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Frankfurt – 18/02/20
Uninspiring start to the trading week
There was no trading on Wall Street on Monday due to a public holiday. On “Presidents’ Day” – or Washington’s Birthday – Americans celebrated the birthday of George Washington, the first President of the United States. This public holiday limited international Forex trading and only few investors were active.
The underlying mood on the stock market remains robust despite the coronavirus, especially since China’s central bank is turning on the money tap to combat the crisis.
US Markets at a glance
US Markets were closed due to President’s Day.
Far East Markets at a glance
At the beginning of the week, the Far East stock exchanges again showed no uniform trend.
The stock exchanges in mainland China continued their recent recovery with momentum. The leading indices rose on Monday to their highest level in more than two weeks – despite the spreading coronavirus. The CSI-300 index, for example, closed 2.25 per cent higher with the 300 most essential stocks on the mainland Chinese stock exchange. The Hang Seng in Hong Kong recently advanced by 0.5 per cent.
The Chinese central bank is also continuing to take action against the economic consequences of the coronavirus crisis. To this end, it issued new central bank money to the banks at a lower interest rate on Monday. As the central bank in Beijing announced, loans for 200 billion with a term of one year were extended to the financial institutions. The interest rate was reduced by 0.1 percentage points to 3.15 per cent. Besides, the central bank provided liquidity of over 100 billion yuan for seven days.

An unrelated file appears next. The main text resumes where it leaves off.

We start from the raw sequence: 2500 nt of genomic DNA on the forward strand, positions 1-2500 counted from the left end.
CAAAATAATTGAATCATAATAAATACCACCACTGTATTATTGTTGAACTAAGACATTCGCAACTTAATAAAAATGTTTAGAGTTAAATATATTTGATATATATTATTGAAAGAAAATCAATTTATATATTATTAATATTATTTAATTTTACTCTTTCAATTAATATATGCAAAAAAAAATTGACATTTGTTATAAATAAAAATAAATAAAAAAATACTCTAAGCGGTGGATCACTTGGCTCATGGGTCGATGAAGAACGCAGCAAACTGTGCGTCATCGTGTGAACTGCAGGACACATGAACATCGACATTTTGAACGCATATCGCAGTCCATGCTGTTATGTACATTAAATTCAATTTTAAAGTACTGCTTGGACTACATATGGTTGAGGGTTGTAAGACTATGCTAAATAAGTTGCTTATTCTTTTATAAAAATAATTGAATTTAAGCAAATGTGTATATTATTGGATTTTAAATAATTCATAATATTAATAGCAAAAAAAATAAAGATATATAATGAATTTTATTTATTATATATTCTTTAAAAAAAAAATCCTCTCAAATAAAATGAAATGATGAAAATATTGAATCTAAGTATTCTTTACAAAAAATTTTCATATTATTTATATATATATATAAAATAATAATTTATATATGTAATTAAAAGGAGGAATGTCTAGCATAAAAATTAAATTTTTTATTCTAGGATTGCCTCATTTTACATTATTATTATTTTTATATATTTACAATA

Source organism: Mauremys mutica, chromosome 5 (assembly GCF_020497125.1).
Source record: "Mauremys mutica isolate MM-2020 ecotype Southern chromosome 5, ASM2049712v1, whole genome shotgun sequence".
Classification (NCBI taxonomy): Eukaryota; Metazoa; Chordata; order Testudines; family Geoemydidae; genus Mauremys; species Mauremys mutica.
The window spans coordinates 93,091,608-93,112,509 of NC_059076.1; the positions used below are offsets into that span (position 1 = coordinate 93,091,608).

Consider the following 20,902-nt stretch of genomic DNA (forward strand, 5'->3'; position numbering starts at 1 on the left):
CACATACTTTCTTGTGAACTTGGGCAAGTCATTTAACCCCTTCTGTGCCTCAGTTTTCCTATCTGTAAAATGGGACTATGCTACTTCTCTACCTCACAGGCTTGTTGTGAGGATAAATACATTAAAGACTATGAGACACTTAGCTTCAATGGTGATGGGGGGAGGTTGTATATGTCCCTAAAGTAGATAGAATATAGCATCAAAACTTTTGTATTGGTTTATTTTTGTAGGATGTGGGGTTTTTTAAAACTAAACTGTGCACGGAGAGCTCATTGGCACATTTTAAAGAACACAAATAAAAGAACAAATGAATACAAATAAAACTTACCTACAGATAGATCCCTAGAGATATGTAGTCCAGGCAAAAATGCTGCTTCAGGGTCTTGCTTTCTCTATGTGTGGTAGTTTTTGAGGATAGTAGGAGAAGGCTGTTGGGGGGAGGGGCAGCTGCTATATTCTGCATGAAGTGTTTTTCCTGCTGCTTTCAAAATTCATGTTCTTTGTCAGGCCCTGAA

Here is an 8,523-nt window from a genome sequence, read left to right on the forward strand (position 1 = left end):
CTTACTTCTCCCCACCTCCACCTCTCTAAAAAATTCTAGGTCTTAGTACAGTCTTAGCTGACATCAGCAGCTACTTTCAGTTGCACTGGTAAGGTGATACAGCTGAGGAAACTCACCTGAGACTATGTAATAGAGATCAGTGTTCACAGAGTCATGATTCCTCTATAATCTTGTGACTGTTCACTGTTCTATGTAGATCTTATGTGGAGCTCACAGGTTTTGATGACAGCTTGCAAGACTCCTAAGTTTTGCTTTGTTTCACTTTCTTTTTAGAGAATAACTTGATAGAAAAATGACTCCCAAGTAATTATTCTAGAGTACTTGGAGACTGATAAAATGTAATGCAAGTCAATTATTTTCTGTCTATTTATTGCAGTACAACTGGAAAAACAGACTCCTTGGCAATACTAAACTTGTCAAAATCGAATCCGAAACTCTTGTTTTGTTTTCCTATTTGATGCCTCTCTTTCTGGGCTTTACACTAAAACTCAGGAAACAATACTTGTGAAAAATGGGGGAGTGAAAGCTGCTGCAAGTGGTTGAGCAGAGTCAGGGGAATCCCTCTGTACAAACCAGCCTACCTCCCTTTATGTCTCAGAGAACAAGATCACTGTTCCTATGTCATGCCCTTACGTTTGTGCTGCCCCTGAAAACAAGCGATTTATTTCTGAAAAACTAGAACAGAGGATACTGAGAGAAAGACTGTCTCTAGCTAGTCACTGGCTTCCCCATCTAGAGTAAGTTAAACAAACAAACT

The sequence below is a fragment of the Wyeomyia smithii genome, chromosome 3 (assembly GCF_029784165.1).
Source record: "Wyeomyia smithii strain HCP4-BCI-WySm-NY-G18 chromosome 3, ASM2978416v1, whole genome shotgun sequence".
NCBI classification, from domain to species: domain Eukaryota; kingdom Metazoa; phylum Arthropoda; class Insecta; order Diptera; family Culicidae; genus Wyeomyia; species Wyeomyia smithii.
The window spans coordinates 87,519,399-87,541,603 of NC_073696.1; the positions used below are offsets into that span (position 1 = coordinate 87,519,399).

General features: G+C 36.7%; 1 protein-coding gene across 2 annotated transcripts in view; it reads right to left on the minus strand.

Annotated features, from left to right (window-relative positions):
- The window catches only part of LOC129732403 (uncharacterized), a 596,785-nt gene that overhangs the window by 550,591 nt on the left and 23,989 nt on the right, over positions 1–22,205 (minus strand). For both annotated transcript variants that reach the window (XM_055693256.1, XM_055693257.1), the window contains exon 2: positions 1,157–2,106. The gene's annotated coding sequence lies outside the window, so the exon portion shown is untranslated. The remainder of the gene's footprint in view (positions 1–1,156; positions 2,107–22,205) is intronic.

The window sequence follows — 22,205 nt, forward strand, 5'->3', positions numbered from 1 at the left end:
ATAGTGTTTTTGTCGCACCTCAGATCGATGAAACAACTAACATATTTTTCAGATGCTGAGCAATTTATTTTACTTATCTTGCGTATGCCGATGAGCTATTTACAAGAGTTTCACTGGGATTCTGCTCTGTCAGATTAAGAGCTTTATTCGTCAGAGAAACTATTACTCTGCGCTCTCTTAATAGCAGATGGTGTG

The Japanese leading index Nikkei 225 closed 0.69 per cent lower at the beginning of the week at 23,523.24 points. The country’s economy had contracted more than had been feared at the end of the year, primarily due to the increase in value-added tax. Extrapolated for the year, the gross domestic product (GDP) in the three months up to the end of December fell by 6.3 per cent compared to the previous quarter, the government announced in Tokyo on Monday. Experts had expected a decline of only about four per cent.